News

Directly Printing 3D Tissues Within the Body

June 15, 2020

 

Researchers take a step closer to 3D printing living tissues in patients

(LOS ANGELES) – In the TV series Westworld, human body parts are built on robotic frames using 3D printers.  While still far from this scenario, 3D printers are being increasingly used in medicine.  For example, 3D printing can be used to produce parts of the body such as orthopedic joints and prosthetics, as well as portions of bone, skin and blood vessels.  However, the majority of these tissues are created in an apparatus outside of the body and surgically implanted.  Such a procedure may involve making large surgical incisions, posing the added risk of infection and increased recovery time for the patient.  And since there is a time lapse between when the tissue is created and when it is implanted in the patient, further complications may occur.  To prevent these complications, a team of scientists have developed a technology to print tissues directly in the body.

Microneedling therapeutic stem cells into damaged tissues

June 9, 2020

 

Small and minimally invasive “Detachable Microneedle Depots” effectively deliver stem cells for localized MSC therapy of skin disorders

 

(LOS ANGELES) — Mesenchymal stem cells (MSCs) are multipotent in that they naturally replenish the cell types that build our bone, cartilage and adipose tissues. However, their much broader regenerative potential, based on their capacity to migrate and engraft in injured tissues and secrete factors that enhance the formation of new blood vessels, suppress inflammation and cell death, and promote healing, makes them exquisite candidates for cell-based therapies for diseases as varied as cardiovascular, liver, bone and cartilage diseases, lung and spinal cord injuries, autoimmune diseases and even cancer and skin lesions.

 

Extraction of Skin Interstitial Fluid Using Microneedle Patches

May 27, 2020

Researchers at the Terasaki Institute enhance tool for extraction of samples used in monitoring patient health

 

(LOS ANGELES) – The interstitial fluid is a major component of the liquid environment in the body and fills the spaces between the body’s cells.  In contrast, blood circulates only within the circulatory vessels of the body and is composed of blood cells and the liquid part of the blood, plasma.  Both fluids contain special components called biomarkers, which are valuable indicators of bodily health.  These biomarkers include various types of molecules such as proteins, hormones or DNA, and can also include drugs and metabolites.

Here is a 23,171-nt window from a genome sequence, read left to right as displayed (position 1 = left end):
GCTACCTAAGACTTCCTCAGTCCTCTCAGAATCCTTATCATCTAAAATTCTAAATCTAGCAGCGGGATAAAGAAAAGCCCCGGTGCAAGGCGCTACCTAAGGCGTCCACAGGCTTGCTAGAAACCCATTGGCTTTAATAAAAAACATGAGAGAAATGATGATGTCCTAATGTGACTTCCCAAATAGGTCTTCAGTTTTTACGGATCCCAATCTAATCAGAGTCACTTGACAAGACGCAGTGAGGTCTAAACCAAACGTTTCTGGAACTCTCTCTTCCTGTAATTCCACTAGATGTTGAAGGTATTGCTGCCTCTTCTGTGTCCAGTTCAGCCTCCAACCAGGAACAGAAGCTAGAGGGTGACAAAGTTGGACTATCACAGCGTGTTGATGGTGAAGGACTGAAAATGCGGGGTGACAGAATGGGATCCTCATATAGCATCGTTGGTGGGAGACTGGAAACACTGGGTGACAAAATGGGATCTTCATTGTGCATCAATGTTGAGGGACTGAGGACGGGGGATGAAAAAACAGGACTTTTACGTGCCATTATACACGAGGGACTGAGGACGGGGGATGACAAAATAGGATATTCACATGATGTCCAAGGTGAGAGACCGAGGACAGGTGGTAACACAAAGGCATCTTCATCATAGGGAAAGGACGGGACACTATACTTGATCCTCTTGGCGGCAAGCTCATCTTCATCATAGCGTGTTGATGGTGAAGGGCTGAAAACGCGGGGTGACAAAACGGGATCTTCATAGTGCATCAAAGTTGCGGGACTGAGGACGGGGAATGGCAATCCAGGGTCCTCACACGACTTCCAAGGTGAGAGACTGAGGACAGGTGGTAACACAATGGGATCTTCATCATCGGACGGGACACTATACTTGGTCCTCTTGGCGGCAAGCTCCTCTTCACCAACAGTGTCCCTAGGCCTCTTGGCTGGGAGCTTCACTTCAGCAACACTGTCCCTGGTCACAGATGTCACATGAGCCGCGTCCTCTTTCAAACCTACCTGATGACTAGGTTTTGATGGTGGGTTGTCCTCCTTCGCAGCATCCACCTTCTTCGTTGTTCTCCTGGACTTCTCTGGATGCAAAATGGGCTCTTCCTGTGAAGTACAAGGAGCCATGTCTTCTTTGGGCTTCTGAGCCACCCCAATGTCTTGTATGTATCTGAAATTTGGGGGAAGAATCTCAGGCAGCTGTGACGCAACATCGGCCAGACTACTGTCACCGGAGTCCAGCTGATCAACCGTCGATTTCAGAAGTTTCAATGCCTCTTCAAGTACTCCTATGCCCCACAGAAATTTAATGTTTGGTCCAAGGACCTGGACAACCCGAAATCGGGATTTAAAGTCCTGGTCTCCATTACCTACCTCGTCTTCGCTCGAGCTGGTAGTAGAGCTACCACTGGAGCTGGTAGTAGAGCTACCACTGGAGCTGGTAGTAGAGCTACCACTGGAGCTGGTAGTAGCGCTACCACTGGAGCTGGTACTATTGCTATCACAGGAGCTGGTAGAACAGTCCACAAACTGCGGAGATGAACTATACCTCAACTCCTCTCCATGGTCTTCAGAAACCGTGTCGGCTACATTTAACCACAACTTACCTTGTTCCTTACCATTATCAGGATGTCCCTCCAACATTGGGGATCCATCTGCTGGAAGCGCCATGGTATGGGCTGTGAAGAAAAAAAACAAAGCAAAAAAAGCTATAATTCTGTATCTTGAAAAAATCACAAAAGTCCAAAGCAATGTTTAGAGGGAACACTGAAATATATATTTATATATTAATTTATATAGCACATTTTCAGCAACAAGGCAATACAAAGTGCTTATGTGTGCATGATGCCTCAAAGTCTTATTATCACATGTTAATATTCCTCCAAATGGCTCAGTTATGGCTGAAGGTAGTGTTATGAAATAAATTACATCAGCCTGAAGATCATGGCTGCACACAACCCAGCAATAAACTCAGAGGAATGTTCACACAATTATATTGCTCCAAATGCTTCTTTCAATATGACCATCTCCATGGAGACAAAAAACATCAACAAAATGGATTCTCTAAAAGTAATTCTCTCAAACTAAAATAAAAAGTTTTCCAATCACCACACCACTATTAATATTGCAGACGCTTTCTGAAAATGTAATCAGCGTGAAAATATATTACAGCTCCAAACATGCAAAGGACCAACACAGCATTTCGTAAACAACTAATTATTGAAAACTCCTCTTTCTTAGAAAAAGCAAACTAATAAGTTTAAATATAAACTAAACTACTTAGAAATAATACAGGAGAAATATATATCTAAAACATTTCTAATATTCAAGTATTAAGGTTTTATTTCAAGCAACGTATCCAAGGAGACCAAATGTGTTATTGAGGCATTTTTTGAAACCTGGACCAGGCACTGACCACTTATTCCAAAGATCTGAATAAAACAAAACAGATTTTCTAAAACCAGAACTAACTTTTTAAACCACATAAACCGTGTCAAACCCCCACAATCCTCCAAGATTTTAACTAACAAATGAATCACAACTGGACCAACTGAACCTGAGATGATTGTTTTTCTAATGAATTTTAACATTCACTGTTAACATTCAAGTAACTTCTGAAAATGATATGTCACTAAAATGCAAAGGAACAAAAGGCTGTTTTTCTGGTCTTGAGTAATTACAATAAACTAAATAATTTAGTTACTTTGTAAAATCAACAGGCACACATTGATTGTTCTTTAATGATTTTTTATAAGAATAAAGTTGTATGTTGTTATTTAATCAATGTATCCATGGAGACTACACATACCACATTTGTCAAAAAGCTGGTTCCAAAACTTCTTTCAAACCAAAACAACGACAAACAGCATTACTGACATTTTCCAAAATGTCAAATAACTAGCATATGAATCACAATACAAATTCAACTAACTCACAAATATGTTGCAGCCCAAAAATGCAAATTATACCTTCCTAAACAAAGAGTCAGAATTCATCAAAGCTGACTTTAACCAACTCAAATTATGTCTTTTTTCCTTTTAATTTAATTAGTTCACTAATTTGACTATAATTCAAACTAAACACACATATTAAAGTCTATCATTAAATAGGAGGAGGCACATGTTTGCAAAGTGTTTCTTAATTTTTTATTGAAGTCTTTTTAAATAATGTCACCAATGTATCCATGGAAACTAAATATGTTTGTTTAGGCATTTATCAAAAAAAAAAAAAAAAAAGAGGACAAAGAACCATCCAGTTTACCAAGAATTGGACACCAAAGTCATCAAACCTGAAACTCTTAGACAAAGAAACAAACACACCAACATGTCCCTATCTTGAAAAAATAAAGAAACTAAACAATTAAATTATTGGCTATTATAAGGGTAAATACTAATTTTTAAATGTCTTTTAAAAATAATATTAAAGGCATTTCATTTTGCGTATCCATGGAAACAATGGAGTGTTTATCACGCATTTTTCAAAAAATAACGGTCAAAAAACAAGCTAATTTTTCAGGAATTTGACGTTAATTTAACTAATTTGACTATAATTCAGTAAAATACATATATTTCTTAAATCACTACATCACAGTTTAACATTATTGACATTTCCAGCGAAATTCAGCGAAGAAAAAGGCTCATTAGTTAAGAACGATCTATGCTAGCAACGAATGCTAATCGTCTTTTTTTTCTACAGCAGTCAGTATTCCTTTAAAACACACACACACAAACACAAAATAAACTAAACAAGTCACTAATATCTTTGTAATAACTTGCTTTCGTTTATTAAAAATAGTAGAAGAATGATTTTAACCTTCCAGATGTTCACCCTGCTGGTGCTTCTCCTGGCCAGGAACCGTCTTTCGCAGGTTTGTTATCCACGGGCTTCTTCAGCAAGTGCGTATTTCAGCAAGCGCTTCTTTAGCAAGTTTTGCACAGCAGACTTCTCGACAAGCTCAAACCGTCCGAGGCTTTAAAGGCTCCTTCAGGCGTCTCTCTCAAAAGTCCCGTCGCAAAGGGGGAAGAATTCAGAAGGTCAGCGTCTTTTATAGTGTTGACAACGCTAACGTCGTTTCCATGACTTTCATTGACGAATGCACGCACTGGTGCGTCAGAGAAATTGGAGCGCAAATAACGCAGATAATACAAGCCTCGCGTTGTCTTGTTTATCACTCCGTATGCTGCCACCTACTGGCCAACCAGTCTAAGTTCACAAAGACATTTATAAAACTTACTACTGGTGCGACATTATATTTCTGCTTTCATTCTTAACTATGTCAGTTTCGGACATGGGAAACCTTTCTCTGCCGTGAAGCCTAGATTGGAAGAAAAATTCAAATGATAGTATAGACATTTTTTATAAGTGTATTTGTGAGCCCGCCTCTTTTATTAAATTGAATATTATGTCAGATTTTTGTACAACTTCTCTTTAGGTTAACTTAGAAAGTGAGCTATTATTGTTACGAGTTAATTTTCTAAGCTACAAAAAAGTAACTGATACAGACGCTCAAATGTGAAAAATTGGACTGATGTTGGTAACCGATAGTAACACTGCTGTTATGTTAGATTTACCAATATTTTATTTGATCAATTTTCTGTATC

When monitoring patient health, the standard source for the measurement of biomarkers is blood.  Samples are drawn by venous puncture, most often from the forearm or from the veins in the hand.  Occasionally there are problems in drawing blood when the veins are subject to collapse, or when they are very small or difficult to locate.  Still other problems may occur when the veins “roll” or move from side to side.  And as in any procedure that involves a wound to the skin, there is always the risk of infection that is introduced.  The problems are compounded when patients are required to submit multiple samples over time.

Terasaki Institute’s new facility

May 20, 2020

Institute will house inter-disciplinary research in bioengineering, micro-and nanoscale technologies to enable transformative biomedical innovation

 

(LOS ANGELES) – Once home to the Weider Health and Fitness Center, created by body builder and entrepreneur Joe Weider, the newly-acquired addition to the Terasaki Institute will be custom-designed to house the latest technology in cutting-edge research.  Built in 1971, the two-story building will provide 50,000 square feet of floor space for up to 200 employees.

Space devoted to laboratory research will be designed to accommodate multiple teams of scientists, who will be developing bioengineered systems, devices and other products with various biomedical applications.  This newfacility will be fully equipped to enable such technologies as tissue engineering and regeneration, bio-fabrication using 3D printing, nano- and micro-engineering, stem cell engineering and the creation of human organs on chips.

 

“I’m very excited about the addition of the new building to the Terasaki Institute.  I believe that this addition will give us needed research space to bring together a number of leading scientists in our efforts to develop the next generation of biomedical innovations,” said Terasaki Institute’s new director and CEO, Ali Khademhosseini, PhD.  “I’m particularly excited in furthering the great legacy of the Weider family and the building’s history in promoting health and fitness by focusing on individualized cures and diagnostics.”

Our Locations

Follow Us